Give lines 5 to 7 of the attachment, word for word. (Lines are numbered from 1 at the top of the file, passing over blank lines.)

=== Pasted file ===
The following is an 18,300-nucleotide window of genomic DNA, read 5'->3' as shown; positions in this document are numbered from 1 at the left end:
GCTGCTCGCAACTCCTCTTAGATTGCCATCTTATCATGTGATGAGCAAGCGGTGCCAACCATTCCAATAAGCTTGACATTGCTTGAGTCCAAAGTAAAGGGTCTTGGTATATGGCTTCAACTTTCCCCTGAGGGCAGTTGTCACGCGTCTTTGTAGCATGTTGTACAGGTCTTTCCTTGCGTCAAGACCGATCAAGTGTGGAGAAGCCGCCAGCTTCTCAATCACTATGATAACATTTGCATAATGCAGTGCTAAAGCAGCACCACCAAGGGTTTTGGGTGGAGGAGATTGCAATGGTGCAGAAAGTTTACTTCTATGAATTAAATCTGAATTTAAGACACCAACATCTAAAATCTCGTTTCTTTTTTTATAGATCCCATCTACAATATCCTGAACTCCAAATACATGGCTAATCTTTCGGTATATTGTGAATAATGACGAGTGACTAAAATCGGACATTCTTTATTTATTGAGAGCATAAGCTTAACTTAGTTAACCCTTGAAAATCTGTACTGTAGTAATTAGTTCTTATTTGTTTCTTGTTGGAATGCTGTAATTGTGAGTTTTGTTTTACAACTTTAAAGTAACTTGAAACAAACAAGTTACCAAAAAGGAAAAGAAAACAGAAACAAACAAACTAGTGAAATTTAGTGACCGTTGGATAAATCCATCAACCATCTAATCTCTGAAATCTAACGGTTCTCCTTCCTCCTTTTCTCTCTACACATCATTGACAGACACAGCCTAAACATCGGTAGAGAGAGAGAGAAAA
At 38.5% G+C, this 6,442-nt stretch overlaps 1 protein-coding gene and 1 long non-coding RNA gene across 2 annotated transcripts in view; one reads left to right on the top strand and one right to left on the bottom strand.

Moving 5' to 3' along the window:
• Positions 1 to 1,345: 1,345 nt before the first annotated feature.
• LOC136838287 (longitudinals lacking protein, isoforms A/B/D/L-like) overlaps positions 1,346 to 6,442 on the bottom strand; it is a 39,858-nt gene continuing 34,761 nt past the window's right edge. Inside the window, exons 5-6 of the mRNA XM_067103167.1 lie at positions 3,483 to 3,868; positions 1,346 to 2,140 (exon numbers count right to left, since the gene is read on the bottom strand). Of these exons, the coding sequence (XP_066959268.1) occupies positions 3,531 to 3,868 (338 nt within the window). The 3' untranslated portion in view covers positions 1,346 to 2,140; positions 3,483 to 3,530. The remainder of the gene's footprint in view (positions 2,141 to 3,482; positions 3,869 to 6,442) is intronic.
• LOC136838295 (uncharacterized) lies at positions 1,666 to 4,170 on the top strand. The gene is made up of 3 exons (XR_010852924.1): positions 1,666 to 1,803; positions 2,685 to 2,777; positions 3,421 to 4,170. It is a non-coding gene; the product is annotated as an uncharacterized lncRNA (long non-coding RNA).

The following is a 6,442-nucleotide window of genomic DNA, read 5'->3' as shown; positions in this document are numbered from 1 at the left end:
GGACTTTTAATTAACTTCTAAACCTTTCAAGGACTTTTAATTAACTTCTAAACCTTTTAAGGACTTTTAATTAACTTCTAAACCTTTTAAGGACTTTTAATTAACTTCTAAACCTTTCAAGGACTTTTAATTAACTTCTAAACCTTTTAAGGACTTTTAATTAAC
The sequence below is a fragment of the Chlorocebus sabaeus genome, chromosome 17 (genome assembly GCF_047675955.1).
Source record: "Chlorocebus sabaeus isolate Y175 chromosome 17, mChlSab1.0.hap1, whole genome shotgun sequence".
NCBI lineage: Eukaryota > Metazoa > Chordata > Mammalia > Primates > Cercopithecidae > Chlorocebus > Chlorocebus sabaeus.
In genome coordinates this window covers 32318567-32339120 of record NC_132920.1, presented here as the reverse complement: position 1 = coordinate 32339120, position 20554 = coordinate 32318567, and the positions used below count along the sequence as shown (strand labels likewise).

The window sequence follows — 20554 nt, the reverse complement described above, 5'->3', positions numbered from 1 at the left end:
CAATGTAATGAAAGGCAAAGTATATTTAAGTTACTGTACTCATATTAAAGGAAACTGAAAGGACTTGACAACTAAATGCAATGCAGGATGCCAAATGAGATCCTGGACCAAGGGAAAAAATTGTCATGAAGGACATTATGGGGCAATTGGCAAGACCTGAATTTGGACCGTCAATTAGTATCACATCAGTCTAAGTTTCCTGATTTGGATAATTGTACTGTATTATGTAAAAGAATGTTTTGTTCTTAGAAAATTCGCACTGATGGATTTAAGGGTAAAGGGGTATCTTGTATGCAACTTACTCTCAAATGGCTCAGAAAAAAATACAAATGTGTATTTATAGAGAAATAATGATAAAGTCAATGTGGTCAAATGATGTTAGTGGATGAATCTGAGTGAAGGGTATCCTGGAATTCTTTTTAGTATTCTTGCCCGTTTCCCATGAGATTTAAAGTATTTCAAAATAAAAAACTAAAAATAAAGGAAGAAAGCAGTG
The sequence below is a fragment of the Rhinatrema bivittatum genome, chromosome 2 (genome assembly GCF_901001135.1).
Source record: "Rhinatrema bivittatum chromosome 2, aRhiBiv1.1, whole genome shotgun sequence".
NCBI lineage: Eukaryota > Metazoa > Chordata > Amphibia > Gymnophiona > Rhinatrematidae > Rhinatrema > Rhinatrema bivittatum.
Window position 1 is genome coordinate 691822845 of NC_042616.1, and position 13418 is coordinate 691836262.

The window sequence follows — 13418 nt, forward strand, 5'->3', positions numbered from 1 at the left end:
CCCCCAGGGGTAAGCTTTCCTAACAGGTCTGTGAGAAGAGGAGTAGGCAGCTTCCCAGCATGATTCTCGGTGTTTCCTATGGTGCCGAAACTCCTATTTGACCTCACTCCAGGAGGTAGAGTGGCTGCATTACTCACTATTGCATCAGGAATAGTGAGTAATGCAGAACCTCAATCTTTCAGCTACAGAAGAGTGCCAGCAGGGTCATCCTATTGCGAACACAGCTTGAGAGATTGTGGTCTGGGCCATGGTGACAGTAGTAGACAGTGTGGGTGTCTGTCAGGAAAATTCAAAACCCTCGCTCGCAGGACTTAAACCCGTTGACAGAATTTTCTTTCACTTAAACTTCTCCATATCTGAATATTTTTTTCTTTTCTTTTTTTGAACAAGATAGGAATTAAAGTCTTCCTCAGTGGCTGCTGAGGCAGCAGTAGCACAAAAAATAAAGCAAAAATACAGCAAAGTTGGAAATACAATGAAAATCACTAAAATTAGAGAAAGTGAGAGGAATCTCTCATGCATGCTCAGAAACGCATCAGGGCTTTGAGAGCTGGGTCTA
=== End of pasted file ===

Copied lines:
• Positions 1 to 1,345: 1,345 nt before the first annotated feature.
• LOC136838287 (longitudinals lacking protein, isoforms A/B/D/L-like) overlaps positions 1,346 to 6,442 on the bottom strand; it is a 39,858-nt gene continuing 34,761 nt past the window's right edge. Inside the window, exons 5-6 of the mRNA XM_067103167.1 lie at positions 3,483 to 3,868; positions 1,346 to 2,140 (exon numbers count right to left, since the gene is read on the bottom strand). Of these exons, the coding sequence (XP_066959268.1) occupies positions 3,531 to 3,868 (338 nt within the window). The 3' untranslated portion in view covers positions 1,346 to 2,140; positions 3,483 to 3,530. The remainder of the gene's footprint in view (positions 2,141 to 3,482; positions 3,869 to 6,442) is intronic.
• LOC136838295 (uncharacterized) lies at positions 1,666 to 4,170 on the top strand. The gene is made up of 3 exons (XR_010852924.1): positions 1,666 to 1,803; positions 2,685 to 2,777; positions 3,421 to 4,170. It is a non-coding gene; the product is annotated as an uncharacterized lncRNA (long non-coding RNA).